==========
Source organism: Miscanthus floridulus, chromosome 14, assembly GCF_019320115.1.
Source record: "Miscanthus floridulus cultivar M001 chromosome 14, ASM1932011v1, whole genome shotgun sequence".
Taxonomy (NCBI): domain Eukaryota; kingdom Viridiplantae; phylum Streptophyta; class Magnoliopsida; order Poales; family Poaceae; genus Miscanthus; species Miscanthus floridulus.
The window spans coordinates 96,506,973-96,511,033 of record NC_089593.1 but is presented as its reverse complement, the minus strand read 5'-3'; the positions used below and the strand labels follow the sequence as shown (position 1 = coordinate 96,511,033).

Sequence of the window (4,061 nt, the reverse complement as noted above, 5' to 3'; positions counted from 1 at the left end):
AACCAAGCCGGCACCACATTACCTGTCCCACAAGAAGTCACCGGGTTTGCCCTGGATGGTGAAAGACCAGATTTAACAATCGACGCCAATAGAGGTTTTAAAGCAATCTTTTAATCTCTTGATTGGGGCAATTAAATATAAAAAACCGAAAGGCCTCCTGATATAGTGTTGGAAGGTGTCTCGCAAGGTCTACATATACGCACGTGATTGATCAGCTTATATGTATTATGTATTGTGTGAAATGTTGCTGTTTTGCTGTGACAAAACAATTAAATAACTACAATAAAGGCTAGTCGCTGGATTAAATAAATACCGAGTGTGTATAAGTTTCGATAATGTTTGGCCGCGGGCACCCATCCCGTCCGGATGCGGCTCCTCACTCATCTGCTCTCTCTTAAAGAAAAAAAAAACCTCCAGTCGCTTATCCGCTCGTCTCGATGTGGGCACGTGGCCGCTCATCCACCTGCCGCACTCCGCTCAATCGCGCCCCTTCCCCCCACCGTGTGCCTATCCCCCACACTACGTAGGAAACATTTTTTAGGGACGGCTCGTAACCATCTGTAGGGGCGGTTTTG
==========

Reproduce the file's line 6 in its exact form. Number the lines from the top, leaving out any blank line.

AACCAAGCCGGCACCACATTACCTGTCCCACAAGAAGTCACCGGGTTTGCCCTGGATGGTGAAAGACCAGATTTAACAATCGACGCCAATAGAGGTTTTAAAGCAATCTTTTAATCTCTTGATTGGGGCAATTAAATATAAAAAACCGAAAGGCCTCCTGATATAGTGTTGGAAGGTGTCTCGCAAGGTCTACATATACGCACGTGATTGATCAGCTTATATGTATTATGTATTGTGTGAAATGTTGCTGTTTTGCTGTGACAAAACAATTAAATAACTACAATAAAGGCTAGTCGCTGGATTAAATAAATACCGAGTGTGTATAAGTTTCGATAATGTTTGGCCGCGGGCACCCATCCCGTCCGGATGCGGCTCCTCACTCATCTGCTCTCTCTTAAAGAAAAAAAAAACCTCCAGTCGCTTATCCGCTCGTCTCGATGTGGGCACGTGGCCGCTCATCCACCTGCCGCACTCCGCTCAATCGCGCCCCTTCCCCCCACCGTGTGCCTATCCCCCACACTACGTAGGAAACATTTTTTAGGGACGGCTCGTAACCATCTGTAGGGGCGGTTTTG